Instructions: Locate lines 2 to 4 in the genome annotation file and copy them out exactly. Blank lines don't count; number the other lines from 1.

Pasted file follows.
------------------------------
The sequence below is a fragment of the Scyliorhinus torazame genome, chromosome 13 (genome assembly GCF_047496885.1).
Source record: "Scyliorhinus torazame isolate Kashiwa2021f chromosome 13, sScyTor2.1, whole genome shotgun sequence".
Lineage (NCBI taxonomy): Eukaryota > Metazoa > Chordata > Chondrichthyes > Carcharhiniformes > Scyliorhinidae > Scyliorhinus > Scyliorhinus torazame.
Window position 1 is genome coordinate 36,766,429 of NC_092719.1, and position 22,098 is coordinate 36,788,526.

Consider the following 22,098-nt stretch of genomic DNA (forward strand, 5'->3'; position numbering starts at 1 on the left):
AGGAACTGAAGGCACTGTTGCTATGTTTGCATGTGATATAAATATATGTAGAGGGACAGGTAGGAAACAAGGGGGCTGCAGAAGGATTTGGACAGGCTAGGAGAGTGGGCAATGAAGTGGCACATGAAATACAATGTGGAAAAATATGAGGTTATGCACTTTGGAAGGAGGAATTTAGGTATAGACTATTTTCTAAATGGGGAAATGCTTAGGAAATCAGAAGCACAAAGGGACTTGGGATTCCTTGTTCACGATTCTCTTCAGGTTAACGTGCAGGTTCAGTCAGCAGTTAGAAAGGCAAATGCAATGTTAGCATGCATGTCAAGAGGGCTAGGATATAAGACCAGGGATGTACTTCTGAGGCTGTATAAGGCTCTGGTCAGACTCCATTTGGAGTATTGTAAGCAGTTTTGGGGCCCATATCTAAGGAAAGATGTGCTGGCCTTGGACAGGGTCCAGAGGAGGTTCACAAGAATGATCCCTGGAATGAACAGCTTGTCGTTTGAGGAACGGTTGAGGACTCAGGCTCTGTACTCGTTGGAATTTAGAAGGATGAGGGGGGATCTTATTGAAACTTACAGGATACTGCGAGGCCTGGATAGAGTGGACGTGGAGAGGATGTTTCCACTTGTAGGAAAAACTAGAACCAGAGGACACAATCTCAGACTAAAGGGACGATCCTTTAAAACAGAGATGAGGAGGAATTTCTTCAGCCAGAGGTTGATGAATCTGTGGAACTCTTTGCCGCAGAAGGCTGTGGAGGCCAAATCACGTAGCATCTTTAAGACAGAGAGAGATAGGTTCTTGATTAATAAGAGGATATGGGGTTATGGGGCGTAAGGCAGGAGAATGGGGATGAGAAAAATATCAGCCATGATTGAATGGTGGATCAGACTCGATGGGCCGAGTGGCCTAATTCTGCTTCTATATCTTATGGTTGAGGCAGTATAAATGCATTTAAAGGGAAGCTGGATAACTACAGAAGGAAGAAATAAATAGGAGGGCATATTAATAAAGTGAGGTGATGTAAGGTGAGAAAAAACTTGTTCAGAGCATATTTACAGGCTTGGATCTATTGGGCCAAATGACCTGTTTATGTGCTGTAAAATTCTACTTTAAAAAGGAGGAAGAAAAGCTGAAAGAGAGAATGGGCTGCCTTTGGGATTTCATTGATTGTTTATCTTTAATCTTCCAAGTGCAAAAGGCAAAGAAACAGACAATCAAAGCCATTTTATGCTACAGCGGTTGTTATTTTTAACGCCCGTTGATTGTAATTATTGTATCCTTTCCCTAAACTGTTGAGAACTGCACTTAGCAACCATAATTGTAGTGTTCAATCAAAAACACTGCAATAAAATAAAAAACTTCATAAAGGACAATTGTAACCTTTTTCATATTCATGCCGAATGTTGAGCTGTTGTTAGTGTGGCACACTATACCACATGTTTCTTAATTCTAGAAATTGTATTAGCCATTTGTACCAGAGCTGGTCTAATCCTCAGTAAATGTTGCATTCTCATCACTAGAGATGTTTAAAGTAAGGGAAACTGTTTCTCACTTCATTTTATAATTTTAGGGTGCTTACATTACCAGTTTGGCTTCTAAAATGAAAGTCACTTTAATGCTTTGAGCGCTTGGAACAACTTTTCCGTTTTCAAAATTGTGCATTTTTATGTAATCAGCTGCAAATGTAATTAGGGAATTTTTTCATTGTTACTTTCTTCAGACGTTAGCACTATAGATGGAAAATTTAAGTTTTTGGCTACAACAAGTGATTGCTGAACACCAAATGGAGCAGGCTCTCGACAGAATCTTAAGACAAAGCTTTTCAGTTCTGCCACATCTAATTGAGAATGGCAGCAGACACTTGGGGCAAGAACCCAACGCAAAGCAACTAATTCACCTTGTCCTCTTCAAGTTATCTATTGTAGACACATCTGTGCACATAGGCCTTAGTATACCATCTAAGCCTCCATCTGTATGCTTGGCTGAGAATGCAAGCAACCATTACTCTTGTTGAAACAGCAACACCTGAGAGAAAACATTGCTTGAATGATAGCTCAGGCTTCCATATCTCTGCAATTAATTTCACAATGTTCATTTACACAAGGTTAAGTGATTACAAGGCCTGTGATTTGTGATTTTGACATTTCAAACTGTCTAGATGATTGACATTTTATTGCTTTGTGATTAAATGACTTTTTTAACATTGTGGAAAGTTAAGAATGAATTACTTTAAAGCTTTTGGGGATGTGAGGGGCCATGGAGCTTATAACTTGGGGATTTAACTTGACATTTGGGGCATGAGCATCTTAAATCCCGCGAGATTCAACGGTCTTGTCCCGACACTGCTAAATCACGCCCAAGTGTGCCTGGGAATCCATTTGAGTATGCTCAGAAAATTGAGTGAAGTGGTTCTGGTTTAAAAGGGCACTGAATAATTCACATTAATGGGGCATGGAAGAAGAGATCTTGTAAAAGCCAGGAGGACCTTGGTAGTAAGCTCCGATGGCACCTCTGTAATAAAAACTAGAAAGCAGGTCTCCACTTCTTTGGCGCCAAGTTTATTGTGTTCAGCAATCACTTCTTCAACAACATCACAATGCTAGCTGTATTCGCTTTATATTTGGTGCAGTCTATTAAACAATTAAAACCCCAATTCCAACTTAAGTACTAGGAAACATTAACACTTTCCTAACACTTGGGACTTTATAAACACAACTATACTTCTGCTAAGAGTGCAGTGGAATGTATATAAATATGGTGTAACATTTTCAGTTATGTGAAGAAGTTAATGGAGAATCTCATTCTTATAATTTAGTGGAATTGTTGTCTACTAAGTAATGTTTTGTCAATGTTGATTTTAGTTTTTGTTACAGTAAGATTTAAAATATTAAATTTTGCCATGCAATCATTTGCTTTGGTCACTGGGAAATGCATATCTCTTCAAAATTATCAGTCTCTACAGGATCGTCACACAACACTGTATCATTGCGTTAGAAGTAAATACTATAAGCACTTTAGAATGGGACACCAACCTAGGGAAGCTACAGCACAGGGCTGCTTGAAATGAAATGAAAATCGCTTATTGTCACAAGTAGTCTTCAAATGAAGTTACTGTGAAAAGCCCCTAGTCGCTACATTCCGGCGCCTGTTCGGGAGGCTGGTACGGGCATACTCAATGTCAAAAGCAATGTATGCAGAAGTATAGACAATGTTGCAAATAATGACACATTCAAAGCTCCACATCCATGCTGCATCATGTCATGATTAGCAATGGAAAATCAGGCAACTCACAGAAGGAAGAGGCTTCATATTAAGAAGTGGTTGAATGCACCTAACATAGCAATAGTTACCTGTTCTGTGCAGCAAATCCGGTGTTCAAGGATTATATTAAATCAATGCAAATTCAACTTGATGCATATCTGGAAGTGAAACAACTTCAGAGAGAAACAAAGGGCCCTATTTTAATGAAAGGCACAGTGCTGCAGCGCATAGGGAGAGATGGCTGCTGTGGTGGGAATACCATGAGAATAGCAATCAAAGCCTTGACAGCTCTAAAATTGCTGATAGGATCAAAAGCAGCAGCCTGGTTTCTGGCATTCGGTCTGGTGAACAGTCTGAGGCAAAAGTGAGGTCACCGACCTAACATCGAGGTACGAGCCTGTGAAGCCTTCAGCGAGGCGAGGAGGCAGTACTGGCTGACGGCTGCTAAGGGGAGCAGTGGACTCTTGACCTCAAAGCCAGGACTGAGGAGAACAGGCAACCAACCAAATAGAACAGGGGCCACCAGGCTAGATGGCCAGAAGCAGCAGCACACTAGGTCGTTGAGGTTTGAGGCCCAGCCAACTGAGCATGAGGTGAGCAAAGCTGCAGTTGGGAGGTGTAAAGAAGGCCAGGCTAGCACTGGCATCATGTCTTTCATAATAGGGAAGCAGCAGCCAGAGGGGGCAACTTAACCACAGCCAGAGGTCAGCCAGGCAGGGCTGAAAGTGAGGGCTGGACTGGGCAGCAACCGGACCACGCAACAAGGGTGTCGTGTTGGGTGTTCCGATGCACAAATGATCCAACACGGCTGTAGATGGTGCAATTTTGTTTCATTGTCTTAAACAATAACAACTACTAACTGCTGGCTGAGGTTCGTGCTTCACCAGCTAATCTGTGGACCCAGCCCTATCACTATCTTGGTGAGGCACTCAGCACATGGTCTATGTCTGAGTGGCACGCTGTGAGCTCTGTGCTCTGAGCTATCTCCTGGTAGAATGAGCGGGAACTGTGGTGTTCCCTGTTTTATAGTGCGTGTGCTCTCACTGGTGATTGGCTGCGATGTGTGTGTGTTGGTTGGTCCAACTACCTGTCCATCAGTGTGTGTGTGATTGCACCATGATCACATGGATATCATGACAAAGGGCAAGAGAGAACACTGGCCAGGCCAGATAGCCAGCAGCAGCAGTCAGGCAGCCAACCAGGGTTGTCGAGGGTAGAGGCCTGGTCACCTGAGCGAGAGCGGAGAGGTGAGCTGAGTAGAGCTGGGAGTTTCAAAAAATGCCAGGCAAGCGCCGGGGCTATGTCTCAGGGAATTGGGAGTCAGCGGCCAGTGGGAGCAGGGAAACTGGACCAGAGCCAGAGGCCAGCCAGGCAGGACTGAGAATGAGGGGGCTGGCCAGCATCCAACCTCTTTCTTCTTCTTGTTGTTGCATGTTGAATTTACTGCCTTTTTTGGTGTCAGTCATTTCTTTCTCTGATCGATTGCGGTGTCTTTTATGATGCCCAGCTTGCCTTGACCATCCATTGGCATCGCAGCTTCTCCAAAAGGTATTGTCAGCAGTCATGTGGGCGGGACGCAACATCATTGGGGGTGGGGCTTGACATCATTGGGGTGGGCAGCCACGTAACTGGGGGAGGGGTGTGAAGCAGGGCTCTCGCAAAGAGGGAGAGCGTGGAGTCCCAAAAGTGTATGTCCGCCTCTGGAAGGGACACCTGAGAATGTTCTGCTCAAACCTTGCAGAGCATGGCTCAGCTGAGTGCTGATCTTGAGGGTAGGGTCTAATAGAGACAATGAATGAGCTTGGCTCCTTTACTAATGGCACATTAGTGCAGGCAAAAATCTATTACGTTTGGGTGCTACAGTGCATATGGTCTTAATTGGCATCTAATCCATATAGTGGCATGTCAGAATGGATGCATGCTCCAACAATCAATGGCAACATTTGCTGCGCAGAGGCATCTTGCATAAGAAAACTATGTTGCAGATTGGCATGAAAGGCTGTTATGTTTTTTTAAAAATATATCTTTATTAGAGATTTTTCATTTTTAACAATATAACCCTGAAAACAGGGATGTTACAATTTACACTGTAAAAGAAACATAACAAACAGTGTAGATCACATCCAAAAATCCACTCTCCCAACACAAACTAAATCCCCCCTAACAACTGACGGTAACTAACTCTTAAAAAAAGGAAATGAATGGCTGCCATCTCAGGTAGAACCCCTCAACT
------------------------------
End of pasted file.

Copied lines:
Source record: "Scyliorhinus torazame isolate Kashiwa2021f chromosome 13, sScyTor2.1, whole genome shotgun sequence".
Lineage (NCBI taxonomy): Eukaryota > Metazoa > Chordata > Chondrichthyes > Carcharhiniformes > Scyliorhinidae > Scyliorhinus > Scyliorhinus torazame.
Window position 1 is genome coordinate 36,766,429 of NC_092719.1, and position 22,098 is coordinate 36,788,526.